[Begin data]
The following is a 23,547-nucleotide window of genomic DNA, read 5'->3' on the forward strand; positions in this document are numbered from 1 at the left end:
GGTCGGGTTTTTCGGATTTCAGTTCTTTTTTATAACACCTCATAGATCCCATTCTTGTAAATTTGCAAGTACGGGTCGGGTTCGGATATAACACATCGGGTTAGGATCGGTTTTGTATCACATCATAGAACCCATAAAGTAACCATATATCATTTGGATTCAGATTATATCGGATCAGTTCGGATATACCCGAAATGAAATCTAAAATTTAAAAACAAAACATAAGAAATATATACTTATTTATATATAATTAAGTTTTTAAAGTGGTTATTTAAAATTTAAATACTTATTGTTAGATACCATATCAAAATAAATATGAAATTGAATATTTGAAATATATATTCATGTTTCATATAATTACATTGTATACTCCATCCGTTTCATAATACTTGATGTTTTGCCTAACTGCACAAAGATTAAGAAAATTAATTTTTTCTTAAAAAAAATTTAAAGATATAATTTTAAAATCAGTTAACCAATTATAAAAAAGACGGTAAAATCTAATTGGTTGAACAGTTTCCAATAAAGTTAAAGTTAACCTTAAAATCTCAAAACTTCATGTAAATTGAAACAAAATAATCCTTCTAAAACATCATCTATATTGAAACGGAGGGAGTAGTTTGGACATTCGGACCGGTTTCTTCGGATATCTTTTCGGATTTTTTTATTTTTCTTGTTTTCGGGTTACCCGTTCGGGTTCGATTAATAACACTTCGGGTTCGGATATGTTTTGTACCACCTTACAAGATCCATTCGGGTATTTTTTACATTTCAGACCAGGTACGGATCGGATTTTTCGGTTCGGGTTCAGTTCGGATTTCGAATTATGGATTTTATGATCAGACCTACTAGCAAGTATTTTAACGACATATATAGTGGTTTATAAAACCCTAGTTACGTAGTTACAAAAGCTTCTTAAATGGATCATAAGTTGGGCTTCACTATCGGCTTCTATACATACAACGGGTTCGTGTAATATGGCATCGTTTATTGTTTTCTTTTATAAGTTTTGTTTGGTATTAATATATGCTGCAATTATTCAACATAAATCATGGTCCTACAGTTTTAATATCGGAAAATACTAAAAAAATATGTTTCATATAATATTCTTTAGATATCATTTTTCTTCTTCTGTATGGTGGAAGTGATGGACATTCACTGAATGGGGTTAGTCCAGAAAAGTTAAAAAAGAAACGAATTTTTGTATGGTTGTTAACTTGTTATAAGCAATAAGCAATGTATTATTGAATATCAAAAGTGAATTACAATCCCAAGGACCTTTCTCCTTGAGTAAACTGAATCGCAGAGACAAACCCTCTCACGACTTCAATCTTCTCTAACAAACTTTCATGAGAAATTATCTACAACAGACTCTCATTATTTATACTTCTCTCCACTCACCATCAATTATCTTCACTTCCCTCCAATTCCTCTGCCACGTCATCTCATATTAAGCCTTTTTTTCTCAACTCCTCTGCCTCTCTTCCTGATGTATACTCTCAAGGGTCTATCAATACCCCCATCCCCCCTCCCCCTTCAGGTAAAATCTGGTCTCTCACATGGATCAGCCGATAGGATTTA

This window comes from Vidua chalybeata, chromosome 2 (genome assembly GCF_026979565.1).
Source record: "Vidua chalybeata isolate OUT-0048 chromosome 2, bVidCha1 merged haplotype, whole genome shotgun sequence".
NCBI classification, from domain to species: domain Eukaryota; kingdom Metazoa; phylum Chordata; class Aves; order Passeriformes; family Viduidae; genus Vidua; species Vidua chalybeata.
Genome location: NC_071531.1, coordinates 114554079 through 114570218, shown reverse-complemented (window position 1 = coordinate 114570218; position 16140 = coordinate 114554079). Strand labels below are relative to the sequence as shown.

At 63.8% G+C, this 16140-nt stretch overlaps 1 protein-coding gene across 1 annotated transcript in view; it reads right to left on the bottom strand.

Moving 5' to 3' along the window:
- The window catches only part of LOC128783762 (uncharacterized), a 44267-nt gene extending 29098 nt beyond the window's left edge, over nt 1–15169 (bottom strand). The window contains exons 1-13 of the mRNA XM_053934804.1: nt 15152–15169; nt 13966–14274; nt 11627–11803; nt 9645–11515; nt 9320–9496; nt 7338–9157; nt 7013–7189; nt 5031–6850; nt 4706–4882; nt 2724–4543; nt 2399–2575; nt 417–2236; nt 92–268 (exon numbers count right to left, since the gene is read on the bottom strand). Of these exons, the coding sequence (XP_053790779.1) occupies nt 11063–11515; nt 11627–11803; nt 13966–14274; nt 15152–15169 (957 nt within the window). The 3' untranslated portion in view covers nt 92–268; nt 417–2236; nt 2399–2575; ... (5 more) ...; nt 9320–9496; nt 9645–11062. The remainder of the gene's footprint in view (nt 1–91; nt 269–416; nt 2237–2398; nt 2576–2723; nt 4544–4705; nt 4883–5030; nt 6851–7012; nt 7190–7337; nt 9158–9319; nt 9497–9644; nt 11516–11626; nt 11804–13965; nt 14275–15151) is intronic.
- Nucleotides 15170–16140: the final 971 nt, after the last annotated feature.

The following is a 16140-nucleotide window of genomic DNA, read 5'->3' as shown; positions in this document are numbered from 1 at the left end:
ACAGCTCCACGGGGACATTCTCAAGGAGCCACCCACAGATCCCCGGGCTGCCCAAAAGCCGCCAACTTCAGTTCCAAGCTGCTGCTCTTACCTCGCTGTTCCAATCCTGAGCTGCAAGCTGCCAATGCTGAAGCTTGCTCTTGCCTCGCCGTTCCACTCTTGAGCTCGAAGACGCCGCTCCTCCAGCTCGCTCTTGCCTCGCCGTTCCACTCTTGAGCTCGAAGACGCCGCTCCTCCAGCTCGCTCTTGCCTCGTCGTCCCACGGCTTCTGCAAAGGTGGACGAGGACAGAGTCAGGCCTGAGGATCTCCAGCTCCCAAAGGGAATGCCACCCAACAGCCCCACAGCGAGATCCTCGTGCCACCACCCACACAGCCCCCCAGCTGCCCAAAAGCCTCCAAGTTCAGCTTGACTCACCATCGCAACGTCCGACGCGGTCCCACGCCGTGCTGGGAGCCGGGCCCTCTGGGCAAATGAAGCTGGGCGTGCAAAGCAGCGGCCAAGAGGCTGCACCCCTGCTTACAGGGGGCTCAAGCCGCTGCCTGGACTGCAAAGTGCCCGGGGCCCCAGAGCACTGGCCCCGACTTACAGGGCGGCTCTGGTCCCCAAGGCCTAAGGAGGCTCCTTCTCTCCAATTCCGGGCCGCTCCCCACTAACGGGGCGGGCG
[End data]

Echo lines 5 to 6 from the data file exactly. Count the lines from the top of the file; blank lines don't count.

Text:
NCBI classification, from domain to species: domain Eukaryota; kingdom Metazoa; phylum Chordata; class Aves; order Passeriformes; family Viduidae; genus Vidua; species Vidua chalybeata.
Genome location: NC_071531.1, coordinates 114554079 through 114570218, shown reverse-complemented (window position 1 = coordinate 114570218; position 16140 = coordinate 114554079). Strand labels below are relative to the sequence as shown.